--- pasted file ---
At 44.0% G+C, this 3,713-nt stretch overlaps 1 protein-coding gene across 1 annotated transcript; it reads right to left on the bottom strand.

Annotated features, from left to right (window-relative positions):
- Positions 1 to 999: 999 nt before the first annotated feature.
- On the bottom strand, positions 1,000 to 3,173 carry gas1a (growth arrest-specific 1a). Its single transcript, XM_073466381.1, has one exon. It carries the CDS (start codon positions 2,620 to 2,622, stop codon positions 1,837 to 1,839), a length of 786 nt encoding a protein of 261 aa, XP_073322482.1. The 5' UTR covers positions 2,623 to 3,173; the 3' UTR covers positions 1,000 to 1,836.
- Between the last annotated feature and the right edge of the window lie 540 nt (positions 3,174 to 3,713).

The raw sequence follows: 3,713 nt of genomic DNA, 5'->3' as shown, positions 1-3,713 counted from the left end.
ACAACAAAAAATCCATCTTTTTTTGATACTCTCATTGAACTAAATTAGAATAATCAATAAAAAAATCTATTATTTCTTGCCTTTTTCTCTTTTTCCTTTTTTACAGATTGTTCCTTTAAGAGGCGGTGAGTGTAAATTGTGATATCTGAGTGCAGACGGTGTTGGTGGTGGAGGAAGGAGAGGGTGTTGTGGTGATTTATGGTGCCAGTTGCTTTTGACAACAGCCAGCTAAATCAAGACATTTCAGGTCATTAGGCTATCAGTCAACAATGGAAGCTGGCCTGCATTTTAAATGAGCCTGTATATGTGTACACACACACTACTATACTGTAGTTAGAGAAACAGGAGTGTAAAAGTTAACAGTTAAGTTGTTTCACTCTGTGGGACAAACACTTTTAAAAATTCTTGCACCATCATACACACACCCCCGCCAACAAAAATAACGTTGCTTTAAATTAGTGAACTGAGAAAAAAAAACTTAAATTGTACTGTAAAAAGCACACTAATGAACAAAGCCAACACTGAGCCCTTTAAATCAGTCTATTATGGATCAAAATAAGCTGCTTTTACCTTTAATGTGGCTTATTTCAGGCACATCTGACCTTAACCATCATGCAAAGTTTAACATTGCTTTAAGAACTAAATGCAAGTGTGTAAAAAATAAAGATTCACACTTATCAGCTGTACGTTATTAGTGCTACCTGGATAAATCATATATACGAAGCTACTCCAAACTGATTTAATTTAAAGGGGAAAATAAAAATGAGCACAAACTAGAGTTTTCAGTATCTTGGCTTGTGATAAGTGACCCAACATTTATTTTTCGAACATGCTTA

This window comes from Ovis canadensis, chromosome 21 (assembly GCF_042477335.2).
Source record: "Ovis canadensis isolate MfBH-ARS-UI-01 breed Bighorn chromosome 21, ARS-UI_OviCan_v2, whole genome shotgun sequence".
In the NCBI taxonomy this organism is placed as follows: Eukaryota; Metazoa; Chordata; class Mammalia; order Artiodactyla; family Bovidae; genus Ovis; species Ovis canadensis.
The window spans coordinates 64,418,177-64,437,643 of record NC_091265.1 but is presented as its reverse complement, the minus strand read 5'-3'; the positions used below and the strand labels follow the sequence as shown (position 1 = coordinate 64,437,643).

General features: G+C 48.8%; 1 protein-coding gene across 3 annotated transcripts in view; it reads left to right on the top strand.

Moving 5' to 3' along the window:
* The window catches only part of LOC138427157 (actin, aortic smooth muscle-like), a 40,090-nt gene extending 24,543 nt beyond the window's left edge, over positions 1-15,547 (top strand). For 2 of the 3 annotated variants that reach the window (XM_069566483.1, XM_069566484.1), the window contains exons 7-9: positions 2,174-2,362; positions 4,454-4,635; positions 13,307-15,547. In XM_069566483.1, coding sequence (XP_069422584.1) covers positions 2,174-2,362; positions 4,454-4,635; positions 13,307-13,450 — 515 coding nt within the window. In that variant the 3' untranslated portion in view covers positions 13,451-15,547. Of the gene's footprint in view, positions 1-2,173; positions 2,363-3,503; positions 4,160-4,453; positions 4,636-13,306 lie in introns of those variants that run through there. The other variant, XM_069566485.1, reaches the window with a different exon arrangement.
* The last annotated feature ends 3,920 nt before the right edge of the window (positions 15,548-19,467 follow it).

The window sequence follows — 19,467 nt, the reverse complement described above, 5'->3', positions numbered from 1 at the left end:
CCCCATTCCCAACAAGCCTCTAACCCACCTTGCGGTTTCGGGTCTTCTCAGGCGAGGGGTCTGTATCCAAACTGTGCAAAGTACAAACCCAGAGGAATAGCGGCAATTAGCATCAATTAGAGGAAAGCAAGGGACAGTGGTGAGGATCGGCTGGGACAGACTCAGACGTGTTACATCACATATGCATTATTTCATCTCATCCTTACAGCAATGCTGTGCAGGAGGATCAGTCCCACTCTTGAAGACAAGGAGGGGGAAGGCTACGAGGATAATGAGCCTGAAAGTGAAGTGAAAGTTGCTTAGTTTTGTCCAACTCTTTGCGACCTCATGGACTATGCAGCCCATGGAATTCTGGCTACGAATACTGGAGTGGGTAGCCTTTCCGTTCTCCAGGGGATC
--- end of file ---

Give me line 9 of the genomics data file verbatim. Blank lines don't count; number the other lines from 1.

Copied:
Source record: "Ovis canadensis isolate MfBH-ARS-UI-01 breed Bighorn chromosome 21, ARS-UI_OviCan_v2, whole genome shotgun sequence".